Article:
The Student News Site of University of Louisiana Monroe

The Hawkeye

The Student News Site of University of Louisiana Monroe

The Hawkeye

The Student News Site of University of Louisiana Monroe

The Hawkeye

Sigma Tau Delta interviews poet laureate


Most students despise the poetry section of any sophomore literature class. They nod off while reading the works of Walt Whitman. However, a new generation of poets, including Ada Limón, hope to instill a love of poetry in college students.

Last Tuesday, ULM’s Sigma Tau Delta participated in a nationwide interview with the poet. Arranged as a Q&A, Limón answered questions written by college students.  

Limón made history as the first Mexican-American woman to become a U.S. poet laureate. Her six collections of poetry provide readers with intimate knowledge of Limón’s triumphs and struggles. Readers become a confidant of Limón as she shares her experiences with racism and infertility.

“There were times when writing poems felt very hard for me because it felt vulnerable to admit my body wasn’t going to have children in a culture that feels very into women being mothers,” Limón said.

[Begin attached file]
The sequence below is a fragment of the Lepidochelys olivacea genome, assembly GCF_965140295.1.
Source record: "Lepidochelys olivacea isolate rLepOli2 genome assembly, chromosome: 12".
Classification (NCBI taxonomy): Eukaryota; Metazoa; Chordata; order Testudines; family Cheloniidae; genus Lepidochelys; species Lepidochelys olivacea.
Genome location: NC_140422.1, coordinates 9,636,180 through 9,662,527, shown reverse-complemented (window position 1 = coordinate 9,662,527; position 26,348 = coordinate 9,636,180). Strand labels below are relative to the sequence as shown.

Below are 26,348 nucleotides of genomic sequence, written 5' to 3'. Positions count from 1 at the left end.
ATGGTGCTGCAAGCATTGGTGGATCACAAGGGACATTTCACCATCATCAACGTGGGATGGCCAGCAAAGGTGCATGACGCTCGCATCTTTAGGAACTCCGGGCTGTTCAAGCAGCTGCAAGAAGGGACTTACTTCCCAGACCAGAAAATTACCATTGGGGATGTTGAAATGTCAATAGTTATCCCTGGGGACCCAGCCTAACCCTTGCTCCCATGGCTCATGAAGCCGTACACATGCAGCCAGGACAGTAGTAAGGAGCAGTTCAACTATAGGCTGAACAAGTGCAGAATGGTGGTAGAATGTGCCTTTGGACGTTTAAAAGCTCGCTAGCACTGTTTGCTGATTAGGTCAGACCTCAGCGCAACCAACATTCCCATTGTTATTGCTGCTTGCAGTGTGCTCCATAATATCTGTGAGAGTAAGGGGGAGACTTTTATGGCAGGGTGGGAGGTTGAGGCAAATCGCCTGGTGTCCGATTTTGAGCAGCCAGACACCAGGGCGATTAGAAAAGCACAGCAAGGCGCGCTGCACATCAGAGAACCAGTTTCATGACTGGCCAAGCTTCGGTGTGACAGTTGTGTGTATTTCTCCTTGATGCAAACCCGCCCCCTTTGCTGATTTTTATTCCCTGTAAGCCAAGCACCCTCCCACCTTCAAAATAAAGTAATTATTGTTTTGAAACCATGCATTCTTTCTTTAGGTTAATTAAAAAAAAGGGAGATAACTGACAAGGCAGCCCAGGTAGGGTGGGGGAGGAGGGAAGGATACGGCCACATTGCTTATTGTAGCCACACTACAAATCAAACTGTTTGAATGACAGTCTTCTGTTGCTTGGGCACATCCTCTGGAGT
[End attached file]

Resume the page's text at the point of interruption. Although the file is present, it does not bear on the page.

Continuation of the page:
Limón’s collections focus on topics relevant to college students. Her tone and language are easy to understand for the everyday reader who has not studied caesuras and line breaks. 

 “One of the tasks that I’ve really taken to heart is to make people understand that you can read a poem and not understand every word,” Limón said.

Limón stresses the importance of feeling when reading a poem. At its core, poetry is the simplest form of human expression. Readers just need to listen to the author’s emotions.

Sigma Tau Delta broadcast Limón’s interview to the organization’s 770 chapters. The International English Honors Society encourages college students to “transform the world with words.” The organization frequently hosts interviews with famous authors, book readings and writing workshops. 

“Sigma Tau Delta’s collaboration with Ada Limón gives her a chance to share her love for poetry with college students, who are hungry for the kind of visceral, authentic connection with life that poetry provides,” Patrick Morgan, faculty advisor for Sigma Tau Delta, said.

Students left the interview with a deeper appreciation for the laborious work of poets. 

“It was a joy to listen to Mrs. Limón speak,” Sigma Tau Delta President Mallory Kaul said. “She shared a great deal about the place of creative work in this progressing world, which meant a lot to myself and the other English majors present.”

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